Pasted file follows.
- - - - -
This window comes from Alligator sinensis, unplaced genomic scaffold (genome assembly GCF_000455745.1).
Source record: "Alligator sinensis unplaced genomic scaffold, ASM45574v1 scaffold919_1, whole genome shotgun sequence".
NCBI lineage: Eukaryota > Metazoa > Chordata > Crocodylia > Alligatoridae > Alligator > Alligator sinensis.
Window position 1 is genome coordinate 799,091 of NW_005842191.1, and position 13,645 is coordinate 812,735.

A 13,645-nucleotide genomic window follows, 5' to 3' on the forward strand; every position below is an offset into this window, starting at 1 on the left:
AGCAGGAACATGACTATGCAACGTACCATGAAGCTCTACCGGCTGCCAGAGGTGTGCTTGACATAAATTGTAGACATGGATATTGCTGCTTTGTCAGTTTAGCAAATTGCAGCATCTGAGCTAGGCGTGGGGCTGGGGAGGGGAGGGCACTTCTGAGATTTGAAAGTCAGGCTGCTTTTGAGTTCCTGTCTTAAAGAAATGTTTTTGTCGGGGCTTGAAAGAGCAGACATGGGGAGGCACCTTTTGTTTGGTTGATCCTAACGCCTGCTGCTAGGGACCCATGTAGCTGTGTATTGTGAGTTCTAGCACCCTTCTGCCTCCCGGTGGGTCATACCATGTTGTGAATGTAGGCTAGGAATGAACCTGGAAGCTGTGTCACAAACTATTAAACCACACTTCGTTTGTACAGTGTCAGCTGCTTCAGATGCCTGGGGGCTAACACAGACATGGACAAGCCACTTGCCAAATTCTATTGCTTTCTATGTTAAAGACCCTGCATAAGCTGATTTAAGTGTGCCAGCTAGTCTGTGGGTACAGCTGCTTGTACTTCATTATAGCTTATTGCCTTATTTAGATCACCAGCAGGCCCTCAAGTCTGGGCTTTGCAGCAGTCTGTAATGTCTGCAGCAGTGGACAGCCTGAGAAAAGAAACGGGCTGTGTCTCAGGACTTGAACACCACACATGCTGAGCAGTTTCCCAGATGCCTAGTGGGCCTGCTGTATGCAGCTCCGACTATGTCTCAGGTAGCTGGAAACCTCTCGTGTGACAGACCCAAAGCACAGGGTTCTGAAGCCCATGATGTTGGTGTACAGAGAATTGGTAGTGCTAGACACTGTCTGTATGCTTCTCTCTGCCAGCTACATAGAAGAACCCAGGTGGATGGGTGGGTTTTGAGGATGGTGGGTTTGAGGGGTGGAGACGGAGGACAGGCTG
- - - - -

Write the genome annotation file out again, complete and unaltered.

This window comes from Alligator sinensis, unplaced genomic scaffold (genome assembly GCF_000455745.1).
Source record: "Alligator sinensis unplaced genomic scaffold, ASM45574v1 scaffold919_1, whole genome shotgun sequence".
NCBI lineage: Eukaryota > Metazoa > Chordata > Crocodylia > Alligatoridae > Alligator > Alligator sinensis.
Window position 1 is genome coordinate 799,091 of NW_005842191.1, and position 13,645 is coordinate 812,735.

A 13,645-nucleotide genomic window follows, 5' to 3' on the forward strand; every position below is an offset into this window, starting at 1 on the left:
AGCAGGAACATGACTATGCAACGTACCATGAAGCTCTACCGGCTGCCAGAGGTGTGCTTGACATAAATTGTAGACATGGATATTGCTGCTTTGTCAGTTTAGCAAATTGCAGCATCTGAGCTAGGCGTGGGGCTGGGGAGGGGAGGGCACTTCTGAGATTTGAAAGTCAGGCTGCTTTTGAGTTCCTGTCTTAAAGAAATGTTTTTGTCGGGGCTTGAAAGAGCAGACATGGGGAGGCACCTTTTGTTTGGTTGATCCTAACGCCTGCTGCTAGGGACCCATGTAGCTGTGTATTGTGAGTTCTAGCACCCTTCTGCCTCCCGGTGGGTCATACCATGTTGTGAATGTAGGCTAGGAATGAACCTGGAAGCTGTGTCACAAACTATTAAACCACACTTCGTTTGTACAGTGTCAGCTGCTTCAGATGCCTGGGGGCTAACACAGACATGGACAAGCCACTTGCCAAATTCTATTGCTTTCTATGTTAAAGACCCTGCATAAGCTGATTTAAGTGTGCCAGCTAGTCTGTGGGTACAGCTGCTTGTACTTCATTATAGCTTATTGCCTTATTTAGATCACCAGCAGGCCCTCAAGTCTGGGCTTTGCAGCAGTCTGTAATGTCTGCAGCAGTGGACAGCCTGAGAAAAGAAACGGGCTGTGTCTCAGGACTTGAACACCACACATGCTGAGCAGTTTCCCAGATGCCTAGTGGGCCTGCTGTATGCAGCTCCGACTATGTCTCAGGTAGCTGGAAACCTCTCGTGTGACAGACCCAAAGCACAGGGTTCTGAAGCCCATGATGTTGGTGTACAGAGAATTGGTAGTGCTAGACACTGTCTGTATGCTTCTCTCTGCCAGCTACATAGAAGAACCCAGGTGGATGGGTGGGTTTTGAGGATGGTGGGTTTGAGGGGTGGAGACGGAGGACAGGCTG